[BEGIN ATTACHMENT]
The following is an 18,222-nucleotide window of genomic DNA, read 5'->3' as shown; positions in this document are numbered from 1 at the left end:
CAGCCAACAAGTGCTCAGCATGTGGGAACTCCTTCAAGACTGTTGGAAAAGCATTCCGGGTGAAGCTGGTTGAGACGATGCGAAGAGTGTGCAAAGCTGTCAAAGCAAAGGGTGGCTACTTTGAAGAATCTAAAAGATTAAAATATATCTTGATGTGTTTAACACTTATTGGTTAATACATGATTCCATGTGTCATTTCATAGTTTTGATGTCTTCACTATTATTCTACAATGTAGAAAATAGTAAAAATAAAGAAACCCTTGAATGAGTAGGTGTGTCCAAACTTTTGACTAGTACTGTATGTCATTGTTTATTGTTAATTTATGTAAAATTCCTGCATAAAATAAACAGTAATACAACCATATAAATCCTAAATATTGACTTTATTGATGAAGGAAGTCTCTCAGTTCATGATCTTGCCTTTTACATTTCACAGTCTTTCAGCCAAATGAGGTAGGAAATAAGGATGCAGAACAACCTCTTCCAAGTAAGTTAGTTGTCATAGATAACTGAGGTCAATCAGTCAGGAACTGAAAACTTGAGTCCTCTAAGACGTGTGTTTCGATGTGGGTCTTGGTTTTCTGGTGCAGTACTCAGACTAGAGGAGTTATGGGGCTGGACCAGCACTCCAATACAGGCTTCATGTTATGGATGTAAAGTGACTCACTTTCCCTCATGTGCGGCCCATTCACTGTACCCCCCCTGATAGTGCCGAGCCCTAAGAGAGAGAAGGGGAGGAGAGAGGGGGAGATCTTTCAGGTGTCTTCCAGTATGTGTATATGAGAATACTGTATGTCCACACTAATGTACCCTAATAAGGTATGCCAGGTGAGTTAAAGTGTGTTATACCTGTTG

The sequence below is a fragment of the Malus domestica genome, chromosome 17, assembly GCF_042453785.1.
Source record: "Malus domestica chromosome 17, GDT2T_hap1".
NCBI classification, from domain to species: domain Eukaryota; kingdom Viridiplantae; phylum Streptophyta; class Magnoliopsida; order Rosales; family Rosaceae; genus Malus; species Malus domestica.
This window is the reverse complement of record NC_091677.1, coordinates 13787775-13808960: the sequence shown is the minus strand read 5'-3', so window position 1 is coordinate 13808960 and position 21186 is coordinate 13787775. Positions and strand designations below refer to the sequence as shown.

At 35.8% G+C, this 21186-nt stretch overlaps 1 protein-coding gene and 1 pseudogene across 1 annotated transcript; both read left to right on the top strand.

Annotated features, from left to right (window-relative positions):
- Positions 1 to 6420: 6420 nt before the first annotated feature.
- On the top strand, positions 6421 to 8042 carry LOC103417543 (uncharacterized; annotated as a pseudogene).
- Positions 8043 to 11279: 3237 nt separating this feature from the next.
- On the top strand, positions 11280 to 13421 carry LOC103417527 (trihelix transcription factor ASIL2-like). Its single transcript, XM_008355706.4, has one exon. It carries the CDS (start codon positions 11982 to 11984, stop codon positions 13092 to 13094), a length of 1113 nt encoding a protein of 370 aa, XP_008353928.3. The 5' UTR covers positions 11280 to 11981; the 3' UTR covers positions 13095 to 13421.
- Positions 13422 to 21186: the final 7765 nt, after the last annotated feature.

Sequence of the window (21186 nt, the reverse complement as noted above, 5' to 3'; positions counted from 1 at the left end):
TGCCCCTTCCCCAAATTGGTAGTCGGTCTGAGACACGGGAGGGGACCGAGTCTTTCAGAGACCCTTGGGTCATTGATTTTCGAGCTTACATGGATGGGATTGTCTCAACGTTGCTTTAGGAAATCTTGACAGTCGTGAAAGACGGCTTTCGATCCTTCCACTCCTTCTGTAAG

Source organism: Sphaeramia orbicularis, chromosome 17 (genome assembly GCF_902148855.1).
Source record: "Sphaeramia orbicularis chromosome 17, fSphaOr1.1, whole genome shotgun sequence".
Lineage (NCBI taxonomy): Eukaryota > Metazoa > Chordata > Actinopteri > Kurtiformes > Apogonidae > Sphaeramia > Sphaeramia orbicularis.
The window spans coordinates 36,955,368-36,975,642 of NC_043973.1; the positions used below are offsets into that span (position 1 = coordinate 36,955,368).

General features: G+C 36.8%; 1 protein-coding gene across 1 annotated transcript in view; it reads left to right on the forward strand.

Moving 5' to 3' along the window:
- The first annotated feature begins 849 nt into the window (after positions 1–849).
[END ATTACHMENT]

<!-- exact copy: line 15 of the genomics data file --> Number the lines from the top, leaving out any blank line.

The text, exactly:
TGCCCCTTCCCCAAATTGGTAGTCGGTCTGAGACACGGGAGGGGACCGAGTCTTTCAGAGACCCTTGGGTCATTGATTTTCGAGCTTACATGGATGGGATTGTCTCAACGTTGCTTTAGGAAATCTTGACAGTCGTGAAAGACGGCTTTCGATCCTTCCACTCCTTCTGTAAG